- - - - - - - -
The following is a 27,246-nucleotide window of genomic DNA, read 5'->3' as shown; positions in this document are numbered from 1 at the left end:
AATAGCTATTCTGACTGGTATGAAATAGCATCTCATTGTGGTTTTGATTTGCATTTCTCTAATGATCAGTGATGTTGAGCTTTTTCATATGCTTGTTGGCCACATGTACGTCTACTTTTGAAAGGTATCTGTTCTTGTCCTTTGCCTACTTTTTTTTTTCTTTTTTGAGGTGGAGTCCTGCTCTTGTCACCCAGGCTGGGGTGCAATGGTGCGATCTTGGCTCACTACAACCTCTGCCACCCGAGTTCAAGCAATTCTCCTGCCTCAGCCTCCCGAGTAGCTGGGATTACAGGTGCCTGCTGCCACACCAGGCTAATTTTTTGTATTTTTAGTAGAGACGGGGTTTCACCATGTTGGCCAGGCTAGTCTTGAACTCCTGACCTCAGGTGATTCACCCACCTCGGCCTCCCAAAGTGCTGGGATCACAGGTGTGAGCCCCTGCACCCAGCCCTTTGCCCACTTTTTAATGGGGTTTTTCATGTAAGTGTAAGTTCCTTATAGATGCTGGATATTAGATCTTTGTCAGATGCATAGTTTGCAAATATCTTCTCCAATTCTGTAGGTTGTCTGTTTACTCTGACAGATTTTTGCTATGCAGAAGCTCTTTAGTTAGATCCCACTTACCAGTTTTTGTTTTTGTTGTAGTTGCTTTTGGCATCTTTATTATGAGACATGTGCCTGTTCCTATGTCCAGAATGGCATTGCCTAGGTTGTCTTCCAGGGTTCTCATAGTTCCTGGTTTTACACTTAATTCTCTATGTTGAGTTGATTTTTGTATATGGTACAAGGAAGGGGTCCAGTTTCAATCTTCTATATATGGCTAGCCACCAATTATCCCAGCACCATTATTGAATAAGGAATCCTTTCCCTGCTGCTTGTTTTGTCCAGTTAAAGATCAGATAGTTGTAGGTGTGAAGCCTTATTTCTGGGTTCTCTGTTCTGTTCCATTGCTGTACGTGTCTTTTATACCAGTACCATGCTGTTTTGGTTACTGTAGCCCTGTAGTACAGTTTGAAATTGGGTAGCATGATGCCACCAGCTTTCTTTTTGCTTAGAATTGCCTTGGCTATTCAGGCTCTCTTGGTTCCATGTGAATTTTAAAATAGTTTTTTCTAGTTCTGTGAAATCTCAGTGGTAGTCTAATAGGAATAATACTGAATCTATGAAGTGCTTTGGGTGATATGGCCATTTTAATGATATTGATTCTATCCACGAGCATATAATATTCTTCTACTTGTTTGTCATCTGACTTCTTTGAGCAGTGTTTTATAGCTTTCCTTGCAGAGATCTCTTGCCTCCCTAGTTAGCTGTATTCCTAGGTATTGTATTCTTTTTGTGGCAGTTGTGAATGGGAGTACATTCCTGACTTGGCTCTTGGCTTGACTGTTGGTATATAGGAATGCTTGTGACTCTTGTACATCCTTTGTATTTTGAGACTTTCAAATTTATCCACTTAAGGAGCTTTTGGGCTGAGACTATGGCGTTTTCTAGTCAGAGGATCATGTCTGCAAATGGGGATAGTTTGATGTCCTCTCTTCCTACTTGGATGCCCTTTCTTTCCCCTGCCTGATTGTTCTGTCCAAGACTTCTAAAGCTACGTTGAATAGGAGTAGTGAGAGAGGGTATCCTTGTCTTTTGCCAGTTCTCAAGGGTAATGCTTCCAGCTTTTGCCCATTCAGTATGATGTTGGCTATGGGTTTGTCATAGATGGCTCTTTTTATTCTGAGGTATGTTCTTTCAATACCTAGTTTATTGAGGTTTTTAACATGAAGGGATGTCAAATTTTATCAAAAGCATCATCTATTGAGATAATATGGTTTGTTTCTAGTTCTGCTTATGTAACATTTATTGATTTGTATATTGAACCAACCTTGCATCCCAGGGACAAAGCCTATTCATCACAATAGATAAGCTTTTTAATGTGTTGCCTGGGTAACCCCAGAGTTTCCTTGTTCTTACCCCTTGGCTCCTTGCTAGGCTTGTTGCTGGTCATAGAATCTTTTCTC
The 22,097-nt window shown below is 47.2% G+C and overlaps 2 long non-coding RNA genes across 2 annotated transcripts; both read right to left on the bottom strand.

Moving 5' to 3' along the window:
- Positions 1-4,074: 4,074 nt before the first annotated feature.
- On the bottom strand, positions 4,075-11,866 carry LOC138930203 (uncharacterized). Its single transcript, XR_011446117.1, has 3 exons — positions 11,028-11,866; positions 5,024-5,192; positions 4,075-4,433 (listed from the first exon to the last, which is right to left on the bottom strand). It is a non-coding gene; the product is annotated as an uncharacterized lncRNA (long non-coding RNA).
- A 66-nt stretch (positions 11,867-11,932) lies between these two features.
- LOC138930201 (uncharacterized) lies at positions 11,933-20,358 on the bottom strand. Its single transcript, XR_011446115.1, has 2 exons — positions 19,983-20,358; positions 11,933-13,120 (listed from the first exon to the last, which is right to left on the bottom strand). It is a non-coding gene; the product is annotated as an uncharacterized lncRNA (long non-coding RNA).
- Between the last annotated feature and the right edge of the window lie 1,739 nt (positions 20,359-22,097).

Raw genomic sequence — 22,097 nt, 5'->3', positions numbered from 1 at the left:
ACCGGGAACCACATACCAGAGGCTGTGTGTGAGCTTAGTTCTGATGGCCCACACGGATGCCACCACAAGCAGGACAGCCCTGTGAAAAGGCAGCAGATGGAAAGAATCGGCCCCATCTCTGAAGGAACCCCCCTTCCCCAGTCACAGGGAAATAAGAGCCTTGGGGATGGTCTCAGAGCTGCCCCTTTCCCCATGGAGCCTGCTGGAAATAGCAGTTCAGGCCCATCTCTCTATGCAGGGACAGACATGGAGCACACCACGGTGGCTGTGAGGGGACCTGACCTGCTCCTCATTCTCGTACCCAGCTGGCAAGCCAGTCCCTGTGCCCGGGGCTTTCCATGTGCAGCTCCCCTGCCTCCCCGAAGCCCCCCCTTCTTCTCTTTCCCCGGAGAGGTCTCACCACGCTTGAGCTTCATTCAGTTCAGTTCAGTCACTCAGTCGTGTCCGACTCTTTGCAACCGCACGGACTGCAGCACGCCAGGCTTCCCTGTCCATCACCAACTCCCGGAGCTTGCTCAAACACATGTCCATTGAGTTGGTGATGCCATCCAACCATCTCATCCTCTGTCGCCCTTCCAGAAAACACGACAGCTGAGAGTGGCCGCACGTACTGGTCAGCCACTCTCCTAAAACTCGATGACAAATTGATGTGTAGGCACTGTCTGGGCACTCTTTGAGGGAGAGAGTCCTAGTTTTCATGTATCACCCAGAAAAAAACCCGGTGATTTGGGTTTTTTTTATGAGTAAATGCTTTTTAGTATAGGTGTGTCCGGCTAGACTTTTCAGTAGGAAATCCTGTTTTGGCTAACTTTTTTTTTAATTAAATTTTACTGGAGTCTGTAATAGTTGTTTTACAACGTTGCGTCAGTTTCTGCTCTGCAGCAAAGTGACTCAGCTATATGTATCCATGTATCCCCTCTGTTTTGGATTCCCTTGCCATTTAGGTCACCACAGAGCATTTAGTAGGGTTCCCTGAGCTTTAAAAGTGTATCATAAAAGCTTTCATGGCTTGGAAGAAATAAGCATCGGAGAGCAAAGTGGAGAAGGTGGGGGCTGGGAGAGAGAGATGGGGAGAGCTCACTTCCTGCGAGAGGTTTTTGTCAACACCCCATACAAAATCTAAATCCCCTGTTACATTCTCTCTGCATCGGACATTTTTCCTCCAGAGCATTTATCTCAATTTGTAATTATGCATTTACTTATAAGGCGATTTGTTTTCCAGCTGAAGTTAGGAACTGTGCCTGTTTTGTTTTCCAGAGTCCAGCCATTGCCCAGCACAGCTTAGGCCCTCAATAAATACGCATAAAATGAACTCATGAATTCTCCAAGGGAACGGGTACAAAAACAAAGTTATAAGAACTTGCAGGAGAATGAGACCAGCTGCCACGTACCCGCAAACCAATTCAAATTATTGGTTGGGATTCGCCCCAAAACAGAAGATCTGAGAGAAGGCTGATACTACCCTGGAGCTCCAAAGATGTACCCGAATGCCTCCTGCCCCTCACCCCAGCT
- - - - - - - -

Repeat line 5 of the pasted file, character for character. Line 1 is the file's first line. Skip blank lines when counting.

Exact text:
- Positions 1-4,074: 4,074 nt before the first annotated feature.